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Has Offshoring Online Course Development Gone Mainstream?

By Laurie Rowell / October 2008

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If the recent global financial crisis has taught us anything, it's that where business is concerned we're all connected. A few years back, shouting terms like "outsourcing" and "offshoring" in a room full of software developers was like leaping into the stampede at Pamplona with a red cape in either hand. Yet in well-run development environments today, people working on the same team are colleagues no matter where they happen to live and work. And attitudes toward overseas workers and the threat they supposedly represent appear to have softened overall in the U.S., election-year hyperbole notwithstanding.

The truth is that outsourcing—that is, sending projects out-of-house for cost or other advantages—has a long history in the U.S. marketplace, and in educational publishing in particular. Publishers have outsourced textbook development for years. In recent times, the Web has just made it easy to send the work farther away, enabling offshoring.

As we approach 2009, how prevalent is offshoring in development work for online courses? Has it proved a key to success for developers? What have years of experience taught us so far?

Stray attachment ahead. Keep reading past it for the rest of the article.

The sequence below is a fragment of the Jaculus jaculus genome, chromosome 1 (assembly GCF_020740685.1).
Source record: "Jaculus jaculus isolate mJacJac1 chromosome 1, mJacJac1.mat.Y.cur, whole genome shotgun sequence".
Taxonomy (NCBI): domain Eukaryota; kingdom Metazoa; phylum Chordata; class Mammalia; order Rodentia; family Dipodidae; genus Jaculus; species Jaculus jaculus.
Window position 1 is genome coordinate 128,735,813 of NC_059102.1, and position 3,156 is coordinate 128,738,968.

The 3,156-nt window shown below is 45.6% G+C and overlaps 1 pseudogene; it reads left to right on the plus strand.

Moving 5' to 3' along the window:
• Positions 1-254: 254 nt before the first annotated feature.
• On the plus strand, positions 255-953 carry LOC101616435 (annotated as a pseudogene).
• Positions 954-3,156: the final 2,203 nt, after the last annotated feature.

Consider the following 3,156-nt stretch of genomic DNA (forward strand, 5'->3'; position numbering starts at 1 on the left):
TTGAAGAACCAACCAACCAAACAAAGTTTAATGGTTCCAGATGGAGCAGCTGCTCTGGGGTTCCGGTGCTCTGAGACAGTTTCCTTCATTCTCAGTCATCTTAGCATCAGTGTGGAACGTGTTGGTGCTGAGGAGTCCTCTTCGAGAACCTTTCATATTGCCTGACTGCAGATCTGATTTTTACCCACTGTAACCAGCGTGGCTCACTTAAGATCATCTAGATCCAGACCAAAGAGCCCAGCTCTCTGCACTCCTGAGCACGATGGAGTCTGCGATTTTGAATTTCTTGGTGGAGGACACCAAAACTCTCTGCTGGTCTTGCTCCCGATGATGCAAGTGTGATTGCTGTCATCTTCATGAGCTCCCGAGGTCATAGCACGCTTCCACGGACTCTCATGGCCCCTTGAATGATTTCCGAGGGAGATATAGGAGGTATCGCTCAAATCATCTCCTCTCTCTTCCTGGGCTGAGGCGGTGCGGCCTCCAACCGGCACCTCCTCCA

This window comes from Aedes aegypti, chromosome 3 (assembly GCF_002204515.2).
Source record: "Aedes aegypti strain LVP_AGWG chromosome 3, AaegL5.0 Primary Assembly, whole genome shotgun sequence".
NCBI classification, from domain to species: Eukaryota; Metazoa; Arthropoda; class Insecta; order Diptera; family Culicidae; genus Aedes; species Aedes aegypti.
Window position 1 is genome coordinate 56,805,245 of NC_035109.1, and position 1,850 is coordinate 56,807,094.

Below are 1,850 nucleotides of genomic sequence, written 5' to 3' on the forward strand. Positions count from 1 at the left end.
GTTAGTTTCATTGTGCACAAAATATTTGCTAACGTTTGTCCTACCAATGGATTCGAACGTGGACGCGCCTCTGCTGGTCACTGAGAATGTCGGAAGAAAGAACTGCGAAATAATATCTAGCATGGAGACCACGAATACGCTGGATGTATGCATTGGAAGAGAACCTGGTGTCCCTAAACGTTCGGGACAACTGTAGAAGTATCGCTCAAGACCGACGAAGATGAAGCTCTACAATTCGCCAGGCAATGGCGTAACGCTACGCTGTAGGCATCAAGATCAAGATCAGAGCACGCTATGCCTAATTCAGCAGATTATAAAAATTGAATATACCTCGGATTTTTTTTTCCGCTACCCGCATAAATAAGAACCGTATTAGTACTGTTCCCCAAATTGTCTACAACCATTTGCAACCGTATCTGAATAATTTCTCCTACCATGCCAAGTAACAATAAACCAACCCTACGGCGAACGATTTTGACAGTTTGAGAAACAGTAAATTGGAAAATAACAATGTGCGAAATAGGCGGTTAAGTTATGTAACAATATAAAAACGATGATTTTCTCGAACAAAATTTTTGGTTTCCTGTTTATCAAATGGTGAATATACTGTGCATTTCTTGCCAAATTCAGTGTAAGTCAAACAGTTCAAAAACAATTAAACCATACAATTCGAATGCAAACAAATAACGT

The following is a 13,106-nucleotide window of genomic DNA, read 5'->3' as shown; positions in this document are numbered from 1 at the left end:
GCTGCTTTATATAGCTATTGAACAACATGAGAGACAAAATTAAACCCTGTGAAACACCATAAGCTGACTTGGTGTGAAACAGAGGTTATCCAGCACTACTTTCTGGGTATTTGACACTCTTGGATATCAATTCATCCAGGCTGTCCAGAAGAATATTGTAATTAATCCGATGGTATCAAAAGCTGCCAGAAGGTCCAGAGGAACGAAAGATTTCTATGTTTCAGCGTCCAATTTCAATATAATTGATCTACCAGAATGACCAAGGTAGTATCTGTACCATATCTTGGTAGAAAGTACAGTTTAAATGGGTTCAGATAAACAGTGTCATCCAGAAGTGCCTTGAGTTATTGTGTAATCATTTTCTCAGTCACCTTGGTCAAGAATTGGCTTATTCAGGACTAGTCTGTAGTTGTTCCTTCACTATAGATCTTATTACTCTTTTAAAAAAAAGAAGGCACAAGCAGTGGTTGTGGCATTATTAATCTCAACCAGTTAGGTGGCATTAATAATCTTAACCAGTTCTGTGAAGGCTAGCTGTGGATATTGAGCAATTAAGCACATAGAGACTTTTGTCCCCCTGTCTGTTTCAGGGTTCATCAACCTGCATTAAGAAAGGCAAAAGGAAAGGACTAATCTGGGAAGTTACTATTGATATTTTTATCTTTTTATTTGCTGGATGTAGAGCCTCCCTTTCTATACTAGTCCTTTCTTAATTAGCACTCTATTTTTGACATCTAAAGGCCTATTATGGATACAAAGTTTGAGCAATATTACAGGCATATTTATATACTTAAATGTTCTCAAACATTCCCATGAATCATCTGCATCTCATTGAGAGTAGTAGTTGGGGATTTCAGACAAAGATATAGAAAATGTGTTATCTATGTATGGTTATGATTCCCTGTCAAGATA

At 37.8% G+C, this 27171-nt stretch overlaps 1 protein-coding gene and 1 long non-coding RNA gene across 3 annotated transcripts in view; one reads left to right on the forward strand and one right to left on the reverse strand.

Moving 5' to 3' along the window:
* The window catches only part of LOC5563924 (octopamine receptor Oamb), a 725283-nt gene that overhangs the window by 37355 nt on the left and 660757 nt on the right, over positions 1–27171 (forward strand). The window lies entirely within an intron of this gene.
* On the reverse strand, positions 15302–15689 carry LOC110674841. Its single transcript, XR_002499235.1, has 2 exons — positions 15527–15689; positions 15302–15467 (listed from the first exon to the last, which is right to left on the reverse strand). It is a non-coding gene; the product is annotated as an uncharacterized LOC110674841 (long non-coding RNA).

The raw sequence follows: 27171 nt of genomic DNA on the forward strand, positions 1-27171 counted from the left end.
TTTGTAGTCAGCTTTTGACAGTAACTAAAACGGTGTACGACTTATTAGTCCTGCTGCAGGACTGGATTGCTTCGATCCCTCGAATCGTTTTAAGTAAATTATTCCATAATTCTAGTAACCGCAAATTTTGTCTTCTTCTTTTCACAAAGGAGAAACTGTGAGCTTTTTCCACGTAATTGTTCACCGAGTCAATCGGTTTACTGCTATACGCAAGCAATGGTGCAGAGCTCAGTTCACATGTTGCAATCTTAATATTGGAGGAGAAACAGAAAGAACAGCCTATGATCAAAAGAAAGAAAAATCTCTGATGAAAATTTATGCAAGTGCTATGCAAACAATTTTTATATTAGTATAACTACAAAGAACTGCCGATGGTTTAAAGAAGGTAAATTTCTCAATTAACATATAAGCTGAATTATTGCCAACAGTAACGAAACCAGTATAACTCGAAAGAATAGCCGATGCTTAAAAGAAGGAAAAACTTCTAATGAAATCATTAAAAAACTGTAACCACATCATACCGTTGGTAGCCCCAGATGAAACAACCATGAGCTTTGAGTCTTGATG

"There are very few full-bore outsourcing realities," says Elliot Masie, the e-learning consultant who heads up The Masie Center. "We have 252 members of our consortium. Six of them will tell you that they're really outsourcing. Probably 100 of them will do some degree of their development with a company where some of their programmers may not live in the U.S."

U.S. companies do turn over e-learning development projects to other firms, however, including large e-learning design and development companies like NII or Tata Interactive Systems. These multinational companies implement turnkey e-learning projects where much of the development is done in India.

A Two-Way Street
Yet even in these instances, it's not clear how much of the work goes overseas. Often pieces of the project are handled by a content expert or an instructional designer in the U.S. "I know of an Indian group that outsourced some of their work to a group in South Dakota," Maisie explains. "If we think about it as a global economy, what's true is that work doesn't necessarily stop at the borders in or out."

"Some offshore houses are hiring American freelancers for their familiarity with the English language and with the American K-12 education system," says Richard Tracey, who is Group Manager of Curriculum & Assessment for Measured Progress in Dover, NH.

Tracey has seen this phenomenon from more than one angle. A few years back he was part of a U.S. team of freelance English Language Arts experts hired by a company in India. The e-learning project was being built for a client in California. "I was one of about five American ELA experts engaged, and the Indian company supported our work by providing IDs [instructional designers] and programmers."